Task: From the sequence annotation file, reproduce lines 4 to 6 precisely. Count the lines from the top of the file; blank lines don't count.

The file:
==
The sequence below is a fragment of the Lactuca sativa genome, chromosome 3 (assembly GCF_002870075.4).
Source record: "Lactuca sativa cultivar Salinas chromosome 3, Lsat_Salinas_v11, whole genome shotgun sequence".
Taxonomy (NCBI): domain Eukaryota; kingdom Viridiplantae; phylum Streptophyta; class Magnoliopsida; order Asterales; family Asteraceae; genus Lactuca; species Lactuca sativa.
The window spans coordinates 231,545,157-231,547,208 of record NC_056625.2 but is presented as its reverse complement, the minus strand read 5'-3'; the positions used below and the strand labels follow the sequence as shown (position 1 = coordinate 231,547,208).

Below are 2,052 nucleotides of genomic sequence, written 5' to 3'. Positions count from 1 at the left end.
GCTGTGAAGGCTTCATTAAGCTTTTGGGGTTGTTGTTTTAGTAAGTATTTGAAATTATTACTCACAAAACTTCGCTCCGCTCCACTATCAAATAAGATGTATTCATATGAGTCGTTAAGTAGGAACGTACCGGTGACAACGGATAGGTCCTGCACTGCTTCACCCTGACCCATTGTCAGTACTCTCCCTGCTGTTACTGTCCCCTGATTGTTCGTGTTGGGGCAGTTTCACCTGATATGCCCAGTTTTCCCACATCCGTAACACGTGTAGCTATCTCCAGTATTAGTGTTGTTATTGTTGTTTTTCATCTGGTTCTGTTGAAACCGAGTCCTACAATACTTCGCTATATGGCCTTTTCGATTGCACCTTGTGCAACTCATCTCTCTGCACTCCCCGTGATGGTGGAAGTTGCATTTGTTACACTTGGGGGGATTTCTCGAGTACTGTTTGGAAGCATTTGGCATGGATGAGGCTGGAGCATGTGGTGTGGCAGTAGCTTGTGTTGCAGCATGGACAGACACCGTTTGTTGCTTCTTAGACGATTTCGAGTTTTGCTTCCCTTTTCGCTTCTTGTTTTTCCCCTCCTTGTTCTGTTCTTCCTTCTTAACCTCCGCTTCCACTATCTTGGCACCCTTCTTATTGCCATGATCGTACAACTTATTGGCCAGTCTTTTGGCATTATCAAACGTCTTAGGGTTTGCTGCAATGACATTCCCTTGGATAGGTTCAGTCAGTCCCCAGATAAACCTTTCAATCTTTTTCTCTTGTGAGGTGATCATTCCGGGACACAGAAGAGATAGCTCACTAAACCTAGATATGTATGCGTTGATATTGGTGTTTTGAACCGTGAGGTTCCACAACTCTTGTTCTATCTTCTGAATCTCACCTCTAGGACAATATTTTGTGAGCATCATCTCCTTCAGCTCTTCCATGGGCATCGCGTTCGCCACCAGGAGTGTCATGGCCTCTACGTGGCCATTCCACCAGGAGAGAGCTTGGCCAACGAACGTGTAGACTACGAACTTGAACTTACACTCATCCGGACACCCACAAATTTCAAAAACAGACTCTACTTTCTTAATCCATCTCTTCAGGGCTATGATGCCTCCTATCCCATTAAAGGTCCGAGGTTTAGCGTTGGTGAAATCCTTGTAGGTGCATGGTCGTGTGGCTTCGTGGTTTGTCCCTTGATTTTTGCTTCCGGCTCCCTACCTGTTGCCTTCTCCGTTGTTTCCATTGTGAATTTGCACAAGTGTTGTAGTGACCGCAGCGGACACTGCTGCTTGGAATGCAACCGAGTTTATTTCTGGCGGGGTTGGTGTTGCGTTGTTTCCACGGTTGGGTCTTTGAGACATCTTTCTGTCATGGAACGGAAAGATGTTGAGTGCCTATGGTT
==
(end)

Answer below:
The window spans coordinates 231,545,157-231,547,208 of record NC_056625.2 but is presented as its reverse complement, the minus strand read 5'-3'; the positions used below and the strand labels follow the sequence as shown (position 1 = coordinate 231,547,208).

Below are 2,052 nucleotides of genomic sequence, written 5' to 3'. Positions count from 1 at the left end.
GCTGTGAAGGCTTCATTAAGCTTTTGGGGTTGTTGTTTTAGTAAGTATTTGAAATTATTACTCACAAAACTTCGCTCCGCTCCACTATCAAATAAGATGTATTCATATGAGTCGTTAAGTAGGAACGTACCGGTGACAACGGATAGGTCCTGCACTGCTTCACCCTGACCCATTGTCAGTACTCTCCCTGCTGTTACTGTCCCCTGATTGTTCGTGTTGGGGCAGTTTCACCTGATATGCCCAGTTTTCCCACATCCGTAACACGTGTAGCTATCTCCAGTATTAGTGTTGTTATTGTTGTTTTTCATCTGGTTCTGTTGAAACCGAGTCCTACAATACTTCGCTATATGGCCTTTTCGATTGCACCTTGTGCAACTCATCTCTCTGCACTCCCCGTGATGGTGGAAGTTGCATTTGTTACACTTGGGGGGATTTCTCGAGTACTGTTTGGAAGCATTTGGCATGGATGAGGCTGGAGCATGTGGTGTGGCAGTAGCTTGTGTTGCAGCATGGACAGACACCGTTTGTTGCTTCTTAGACGATTTCGAGTTTTGCTTCCCTTTTCGCTTCTTGTTTTTCCCCTCCTTGTTCTGTTCTTCCTTCTTAACCTCCGCTTCCACTATCTTGGCACCCTTCTTATTGCCATGATCGTACAACTTATTGGCCAGTCTTTTGGCATTATCAAACGTCTTAGGGTTTGCTGCAATGACATTCCCTTGGATAGGTTCAGTCAGTCCCCAGATAAACCTTTCAATCTTTTTCTCTTGTGAGGTGATCATTCCGGGACACAGAAGAGATAGCTCACTAAACCTAGATATGTATGCGTTGATATTGGTGTTTTGAACCGTGAGGTTCCACAACTCTTGTTCTATCTTCTGAATCTCACCTCTAGGACAATATTTTGTGAGCATCATCTCCTTCAGCTCTTCCATGGGCATCGCGTTCGCCACCAGGAGTGTCATGGCCTCTACGTGGCCATTCCACCAGGAGAGAGCTTGGCCAACGAACGTGTAGACTACGAACTTGAACTTACACTCATCCGGACACCCACAAATTTCAAAAACAGACTCTACTTTCTTAATCCATCTCTTCAGGGCTATGATGCCTCCTATCCCATTAAAGGTCCGAGGTTTAGCGTTGGTGAAATCCTTGTAGGTGCATGGTCGTGTGGCTTCGTGGTTTGTCCCTTGATTTTTGCTTCCGGCTCCCTACCTGTTGCCTTCTCCGTTGTTTCCATTGTGAATTTGCACAAGTGTTGTAGTGACCGCAGCGGACACTGCTGCTTGGAATGCAACCGAGTTTATTTCTGGCGGGGTTGGTGTTGCGTTGTTTCCACGGTTGGGTCTTTGAGACATCTTTCTGTCATGGAACGGAAAGATGTTGAGTGCCTATGGTT